• Piotr Gwiazda, English: “Translation of Zero Visibility: Poems by Grzegorz Wroblewski
  • Tyson King-Meadows, Political Science & Africana Studies: “Racial Priming and Support for Congressional Action to Address Income Inequality”
  • Susan McDonough, History: “Vile Sluts and Gassy Whores: Prostitutes in the Medieval Mediterranean”
  • Susan McCully, Theatre: “Production of Kerrmoor – a new play by Susan McCully”
  • Calla Thompson, Visual Arts: “Interviews with Lesbian and Gay Activists Regarding 1981 Riots and Aftermath”

MIPAR/CAHSS Summer Faculty Research Fellowships:

  • Amy Froide, History: “Eighteenth Century England’s Charitable Corporation:  A Cautionary Tale of Microfinance, Fraud, and Government Bailouts”
  • Nancy Miller, Public Policy: “Facilitators and Barriers to State Provision of Medicaid Community-based Long-term Services and Supports for Children, Youth and Adults with Significant Mental Health Conditions”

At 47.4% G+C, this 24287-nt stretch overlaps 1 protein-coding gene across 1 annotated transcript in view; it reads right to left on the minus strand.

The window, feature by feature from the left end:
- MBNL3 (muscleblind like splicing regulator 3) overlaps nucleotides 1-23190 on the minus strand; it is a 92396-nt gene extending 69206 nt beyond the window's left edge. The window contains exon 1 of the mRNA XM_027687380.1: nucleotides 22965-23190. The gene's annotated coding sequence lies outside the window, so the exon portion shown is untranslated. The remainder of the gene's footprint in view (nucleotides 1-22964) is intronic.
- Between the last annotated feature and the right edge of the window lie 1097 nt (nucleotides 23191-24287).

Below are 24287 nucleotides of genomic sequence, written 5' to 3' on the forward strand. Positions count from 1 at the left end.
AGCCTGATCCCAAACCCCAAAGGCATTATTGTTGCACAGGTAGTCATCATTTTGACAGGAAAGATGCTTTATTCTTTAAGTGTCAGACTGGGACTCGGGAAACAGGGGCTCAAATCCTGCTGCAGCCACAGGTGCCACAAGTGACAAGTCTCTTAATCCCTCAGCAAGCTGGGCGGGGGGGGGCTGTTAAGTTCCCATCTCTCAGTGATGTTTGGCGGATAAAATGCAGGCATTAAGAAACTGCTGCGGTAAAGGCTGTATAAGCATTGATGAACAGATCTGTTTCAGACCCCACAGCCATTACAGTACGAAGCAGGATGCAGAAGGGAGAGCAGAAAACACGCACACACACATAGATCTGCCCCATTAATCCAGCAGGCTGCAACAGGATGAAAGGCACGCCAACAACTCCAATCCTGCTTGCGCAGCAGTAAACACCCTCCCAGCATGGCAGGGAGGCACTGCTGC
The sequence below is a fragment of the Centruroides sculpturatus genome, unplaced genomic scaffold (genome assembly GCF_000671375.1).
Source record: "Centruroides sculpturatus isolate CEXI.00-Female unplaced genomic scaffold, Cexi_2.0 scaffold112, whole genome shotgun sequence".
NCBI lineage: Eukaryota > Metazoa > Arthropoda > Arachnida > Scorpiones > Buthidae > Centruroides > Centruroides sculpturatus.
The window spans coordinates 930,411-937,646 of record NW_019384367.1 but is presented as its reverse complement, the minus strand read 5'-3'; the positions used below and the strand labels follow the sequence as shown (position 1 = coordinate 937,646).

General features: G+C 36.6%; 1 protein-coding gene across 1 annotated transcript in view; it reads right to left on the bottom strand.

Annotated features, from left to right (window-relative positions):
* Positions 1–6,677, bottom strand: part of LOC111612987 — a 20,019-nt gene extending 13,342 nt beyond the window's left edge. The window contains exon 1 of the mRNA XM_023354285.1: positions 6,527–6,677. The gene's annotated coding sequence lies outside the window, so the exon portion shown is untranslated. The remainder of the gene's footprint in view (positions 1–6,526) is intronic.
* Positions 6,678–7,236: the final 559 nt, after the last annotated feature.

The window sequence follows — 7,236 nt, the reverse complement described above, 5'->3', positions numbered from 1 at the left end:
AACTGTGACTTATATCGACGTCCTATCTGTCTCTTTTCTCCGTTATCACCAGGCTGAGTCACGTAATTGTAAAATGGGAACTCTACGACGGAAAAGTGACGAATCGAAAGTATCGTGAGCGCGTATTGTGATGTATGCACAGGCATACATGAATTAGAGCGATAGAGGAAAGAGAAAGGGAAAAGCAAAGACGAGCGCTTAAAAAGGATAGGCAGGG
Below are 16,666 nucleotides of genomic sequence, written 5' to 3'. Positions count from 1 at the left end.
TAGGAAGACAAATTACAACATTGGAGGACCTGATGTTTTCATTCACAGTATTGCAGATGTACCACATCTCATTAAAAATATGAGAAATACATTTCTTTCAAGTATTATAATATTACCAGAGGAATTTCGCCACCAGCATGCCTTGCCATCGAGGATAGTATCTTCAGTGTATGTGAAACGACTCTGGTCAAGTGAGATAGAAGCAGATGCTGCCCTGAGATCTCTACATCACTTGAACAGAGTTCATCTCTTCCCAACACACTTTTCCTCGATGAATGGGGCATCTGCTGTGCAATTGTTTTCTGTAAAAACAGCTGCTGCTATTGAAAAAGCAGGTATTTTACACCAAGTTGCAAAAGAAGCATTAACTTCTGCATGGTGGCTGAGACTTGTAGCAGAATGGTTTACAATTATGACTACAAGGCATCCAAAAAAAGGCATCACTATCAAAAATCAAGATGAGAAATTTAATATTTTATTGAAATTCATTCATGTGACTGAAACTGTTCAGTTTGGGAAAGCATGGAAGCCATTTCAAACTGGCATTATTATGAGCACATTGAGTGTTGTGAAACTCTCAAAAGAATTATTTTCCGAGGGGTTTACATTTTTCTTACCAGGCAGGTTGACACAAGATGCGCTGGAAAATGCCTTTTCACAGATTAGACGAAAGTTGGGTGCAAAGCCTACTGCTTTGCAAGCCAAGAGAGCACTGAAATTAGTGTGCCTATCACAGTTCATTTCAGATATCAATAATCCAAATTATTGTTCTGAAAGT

Dresher Center for the Humanities/CAHSS Summer Faculty Research Fellowships:

  • Michael Nance, Philosophy: “Anarchy, Legitimacy, and Economic Planning in Fichte’s Jena Political Philosophy”
  • Piotr Gwiazda, English: “Translation of Zero Visibility: Poems by Grzegorz Wróblewski”
  • Nicoleta Bazgan, Modern Languages, Linguistics, & Intercultural Communication, “Parisiennes: City Women in French Cinema”

Center for Innovation, Research, and Creativity in the Arts (CIRCA)/CAHSS Summer Faculty Research Fellowships:

  • Brian Kaufman, Music: “El Sistema and Music for Social Change”
  • Peggy Re, Visual Arts: “Design, Desire and Consumption: Contemporary American Textiles, Contemporary American Wallpaper and American Containers and Packaging”

Imaging Research Center/CAHSS Summer Faculty Research Fellowships:

  • Kate Brown, History: “Mapping Contours of Community”